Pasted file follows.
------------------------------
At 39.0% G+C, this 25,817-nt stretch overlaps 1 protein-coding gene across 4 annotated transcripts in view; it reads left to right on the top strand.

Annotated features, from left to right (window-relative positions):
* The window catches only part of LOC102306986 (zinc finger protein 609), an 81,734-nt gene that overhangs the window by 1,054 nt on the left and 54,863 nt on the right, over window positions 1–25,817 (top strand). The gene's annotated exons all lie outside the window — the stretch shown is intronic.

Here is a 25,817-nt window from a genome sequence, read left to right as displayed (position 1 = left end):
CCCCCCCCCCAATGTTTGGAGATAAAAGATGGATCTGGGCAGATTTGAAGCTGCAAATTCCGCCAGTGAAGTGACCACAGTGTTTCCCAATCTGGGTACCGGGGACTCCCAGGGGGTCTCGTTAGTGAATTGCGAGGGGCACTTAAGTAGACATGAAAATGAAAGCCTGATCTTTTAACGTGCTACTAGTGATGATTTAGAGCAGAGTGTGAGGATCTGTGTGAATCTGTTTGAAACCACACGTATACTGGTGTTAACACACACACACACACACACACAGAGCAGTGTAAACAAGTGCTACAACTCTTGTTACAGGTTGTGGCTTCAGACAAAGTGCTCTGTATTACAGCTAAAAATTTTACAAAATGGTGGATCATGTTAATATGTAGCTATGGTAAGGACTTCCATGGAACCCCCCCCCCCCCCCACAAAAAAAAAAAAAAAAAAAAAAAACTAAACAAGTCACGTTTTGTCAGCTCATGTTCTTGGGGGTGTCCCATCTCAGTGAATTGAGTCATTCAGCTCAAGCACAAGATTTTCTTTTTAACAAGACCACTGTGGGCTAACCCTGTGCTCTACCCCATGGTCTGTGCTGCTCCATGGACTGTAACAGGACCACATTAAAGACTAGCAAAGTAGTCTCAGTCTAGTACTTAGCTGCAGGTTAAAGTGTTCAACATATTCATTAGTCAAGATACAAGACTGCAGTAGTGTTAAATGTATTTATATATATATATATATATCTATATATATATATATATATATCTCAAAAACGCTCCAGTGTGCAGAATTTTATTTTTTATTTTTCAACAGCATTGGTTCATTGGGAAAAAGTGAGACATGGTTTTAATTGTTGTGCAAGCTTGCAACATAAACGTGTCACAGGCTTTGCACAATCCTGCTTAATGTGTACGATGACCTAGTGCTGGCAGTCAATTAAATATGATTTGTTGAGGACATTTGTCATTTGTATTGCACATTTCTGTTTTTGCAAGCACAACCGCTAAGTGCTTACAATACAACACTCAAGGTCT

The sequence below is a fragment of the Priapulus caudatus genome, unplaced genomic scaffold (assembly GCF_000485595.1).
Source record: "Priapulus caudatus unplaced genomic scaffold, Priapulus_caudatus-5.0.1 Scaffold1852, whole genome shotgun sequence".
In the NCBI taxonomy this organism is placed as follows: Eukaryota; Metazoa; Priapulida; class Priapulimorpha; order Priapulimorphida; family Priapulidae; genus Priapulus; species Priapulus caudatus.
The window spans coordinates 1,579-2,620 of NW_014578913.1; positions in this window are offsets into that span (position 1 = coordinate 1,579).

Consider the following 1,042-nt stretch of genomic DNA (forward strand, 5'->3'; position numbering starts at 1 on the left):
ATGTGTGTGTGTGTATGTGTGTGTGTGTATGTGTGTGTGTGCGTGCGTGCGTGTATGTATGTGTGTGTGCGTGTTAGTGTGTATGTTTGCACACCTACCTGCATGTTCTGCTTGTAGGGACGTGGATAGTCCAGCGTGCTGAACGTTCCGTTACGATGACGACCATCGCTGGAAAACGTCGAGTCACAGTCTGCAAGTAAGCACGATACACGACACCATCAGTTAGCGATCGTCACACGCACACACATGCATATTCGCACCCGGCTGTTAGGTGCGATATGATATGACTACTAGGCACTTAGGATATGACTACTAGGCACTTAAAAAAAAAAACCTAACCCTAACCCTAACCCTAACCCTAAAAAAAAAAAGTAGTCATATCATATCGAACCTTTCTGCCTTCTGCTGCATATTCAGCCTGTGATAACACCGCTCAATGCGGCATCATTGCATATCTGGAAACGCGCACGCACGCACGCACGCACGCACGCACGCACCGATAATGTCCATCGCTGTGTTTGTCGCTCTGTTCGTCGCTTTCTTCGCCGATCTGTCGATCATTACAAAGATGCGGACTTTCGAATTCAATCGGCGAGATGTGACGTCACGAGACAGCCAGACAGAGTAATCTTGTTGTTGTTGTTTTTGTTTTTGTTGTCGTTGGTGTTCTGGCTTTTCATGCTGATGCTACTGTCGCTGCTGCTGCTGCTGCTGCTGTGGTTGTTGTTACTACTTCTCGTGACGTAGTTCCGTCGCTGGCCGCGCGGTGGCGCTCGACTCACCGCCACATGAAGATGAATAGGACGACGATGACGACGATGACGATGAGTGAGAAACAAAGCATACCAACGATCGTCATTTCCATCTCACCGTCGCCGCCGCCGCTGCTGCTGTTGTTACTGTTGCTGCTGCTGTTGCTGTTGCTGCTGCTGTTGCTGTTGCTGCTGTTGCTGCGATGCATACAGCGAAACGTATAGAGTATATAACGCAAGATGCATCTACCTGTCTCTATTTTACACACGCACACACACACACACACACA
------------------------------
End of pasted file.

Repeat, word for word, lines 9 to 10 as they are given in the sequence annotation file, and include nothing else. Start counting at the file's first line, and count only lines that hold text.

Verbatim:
The window spans coordinates 1,579-2,620 of NW_014578913.1; positions in this window are offsets into that span (position 1 = coordinate 1,579).

Consider the following 1,042-nt stretch of genomic DNA (forward strand, 5'->3'; position numbering starts at 1 on the left):